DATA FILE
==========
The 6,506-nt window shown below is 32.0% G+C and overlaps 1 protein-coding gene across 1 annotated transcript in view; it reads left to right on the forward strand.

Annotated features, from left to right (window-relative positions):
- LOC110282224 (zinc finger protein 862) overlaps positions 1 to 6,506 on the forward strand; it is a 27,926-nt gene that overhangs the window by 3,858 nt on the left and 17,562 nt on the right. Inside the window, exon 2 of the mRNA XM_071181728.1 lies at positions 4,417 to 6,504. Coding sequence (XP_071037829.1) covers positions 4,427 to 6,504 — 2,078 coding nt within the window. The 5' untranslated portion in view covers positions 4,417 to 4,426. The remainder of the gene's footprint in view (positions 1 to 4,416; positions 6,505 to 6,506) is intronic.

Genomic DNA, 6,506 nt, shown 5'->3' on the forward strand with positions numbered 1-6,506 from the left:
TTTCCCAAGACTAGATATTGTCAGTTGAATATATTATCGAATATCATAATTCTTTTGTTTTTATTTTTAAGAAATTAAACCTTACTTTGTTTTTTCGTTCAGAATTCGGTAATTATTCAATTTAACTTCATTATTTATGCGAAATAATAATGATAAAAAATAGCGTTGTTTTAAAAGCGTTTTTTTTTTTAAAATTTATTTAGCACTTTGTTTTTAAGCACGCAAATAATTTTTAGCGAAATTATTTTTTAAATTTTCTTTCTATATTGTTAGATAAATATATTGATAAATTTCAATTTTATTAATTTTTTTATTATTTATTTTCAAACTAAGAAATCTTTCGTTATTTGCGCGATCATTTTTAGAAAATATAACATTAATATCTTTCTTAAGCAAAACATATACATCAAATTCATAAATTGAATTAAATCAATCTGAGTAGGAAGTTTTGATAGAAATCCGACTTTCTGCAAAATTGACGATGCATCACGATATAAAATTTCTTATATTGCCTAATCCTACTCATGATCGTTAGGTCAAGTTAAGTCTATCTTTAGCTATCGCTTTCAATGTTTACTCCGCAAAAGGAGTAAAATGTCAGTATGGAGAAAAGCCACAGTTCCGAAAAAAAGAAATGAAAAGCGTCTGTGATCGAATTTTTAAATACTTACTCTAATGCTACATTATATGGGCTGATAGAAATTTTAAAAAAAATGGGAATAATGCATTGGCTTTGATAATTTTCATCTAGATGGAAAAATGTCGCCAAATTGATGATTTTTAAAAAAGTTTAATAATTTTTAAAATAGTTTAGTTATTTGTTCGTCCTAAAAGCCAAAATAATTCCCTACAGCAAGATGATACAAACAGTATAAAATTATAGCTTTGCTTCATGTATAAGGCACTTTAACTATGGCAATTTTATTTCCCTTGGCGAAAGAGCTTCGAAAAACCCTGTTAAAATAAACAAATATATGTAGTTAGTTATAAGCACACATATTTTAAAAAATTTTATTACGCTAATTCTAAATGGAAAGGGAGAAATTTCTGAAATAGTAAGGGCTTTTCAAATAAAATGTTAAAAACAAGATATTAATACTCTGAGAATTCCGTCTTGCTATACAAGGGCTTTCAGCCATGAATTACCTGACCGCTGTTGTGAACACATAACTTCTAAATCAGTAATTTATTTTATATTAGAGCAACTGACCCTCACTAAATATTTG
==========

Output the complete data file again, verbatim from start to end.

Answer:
The 6,506-nt window shown below is 32.0% G+C and overlaps 1 protein-coding gene across 1 annotated transcript in view; it reads left to right on the forward strand.

Annotated features, from left to right (window-relative positions):
- LOC110282224 (zinc finger protein 862) overlaps positions 1 to 6,506 on the forward strand; it is a 27,926-nt gene that overhangs the window by 3,858 nt on the left and 17,562 nt on the right. Inside the window, exon 2 of the mRNA XM_071181728.1 lies at positions 4,417 to 6,504. Coding sequence (XP_071037829.1) covers positions 4,427 to 6,504 — 2,078 coding nt within the window. The 5' untranslated portion in view covers positions 4,417 to 4,426. The remainder of the gene's footprint in view (positions 1 to 4,416; positions 6,505 to 6,506) is intronic.

Genomic DNA, 6,506 nt, shown 5'->3' on the forward strand with positions numbered 1-6,506 from the left:
TTTCCCAAGACTAGATATTGTCAGTTGAATATATTATCGAATATCATAATTCTTTTGTTTTTATTTTTAAGAAATTAAACCTTACTTTGTTTTTTCGTTCAGAATTCGGTAATTATTCAATTTAACTTCATTATTTATGCGAAATAATAATGATAAAAAATAGCGTTGTTTTAAAAGCGTTTTTTTTTTTAAAATTTATTTAGCACTTTGTTTTTAAGCACGCAAATAATTTTTAGCGAAATTATTTTTTAAATTTTCTTTCTATATTGTTAGATAAATATATTGATAAATTTCAATTTTATTAATTTTTTTATTATTTATTTTCAAACTAAGAAATCTTTCGTTATTTGCGCGATCATTTTTAGAAAATATAACATTAATATCTTTCTTAAGCAAAACATATACATCAAATTCATAAATTGAATTAAATCAATCTGAGTAGGAAGTTTTGATAGAAATCCGACTTTCTGCAAAATTGACGATGCATCACGATATAAAATTTCTTATATTGCCTAATCCTACTCATGATCGTTAGGTCAAGTTAAGTCTATCTTTAGCTATCGCTTTCAATGTTTACTCCGCAAAAGGAGTAAAATGTCAGTATGGAGAAAAGCCACAGTTCCGAAAAAAAGAAATGAAAAGCGTCTGTGATCGAATTTTTAAATACTTACTCTAATGCTACATTATATGGGCTGATAGAAATTTTAAAAAAAATGGGAATAATGCATTGGCTTTGATAATTTTCATCTAGATGGAAAAATGTCGCCAAATTGATGATTTTTAAAAAAGTTTAATAATTTTTAAAATAGTTTAGTTATTTGTTCGTCCTAAAAGCCAAAATAATTCCCTACAGCAAGATGATACAAACAGTATAAAATTATAGCTTTGCTTCATGTATAAGGCACTTTAACTATGGCAATTTTATTTCCCTTGGCGAAAGAGCTTCGAAAAACCCTGTTAAAATAAACAAATATATGTAGTTAGTTATAAGCACACATATTTTAAAAAATTTTATTACGCTAATTCTAAATGGAAAGGGAGAAATTTCTGAAATAGTAAGGGCTTTTCAAATAAAATGTTAAAAACAAGATATTAATACTCTGAGAATTCCGTCTTGCTATACAAGGGCTTTCAGCCATGAATTACCTGACCGCTGTTGTGAACACATAACTTCTAAATCAGTAATTTATTTTATATTAGAGCAACTGACCCTCACTAAATATTTG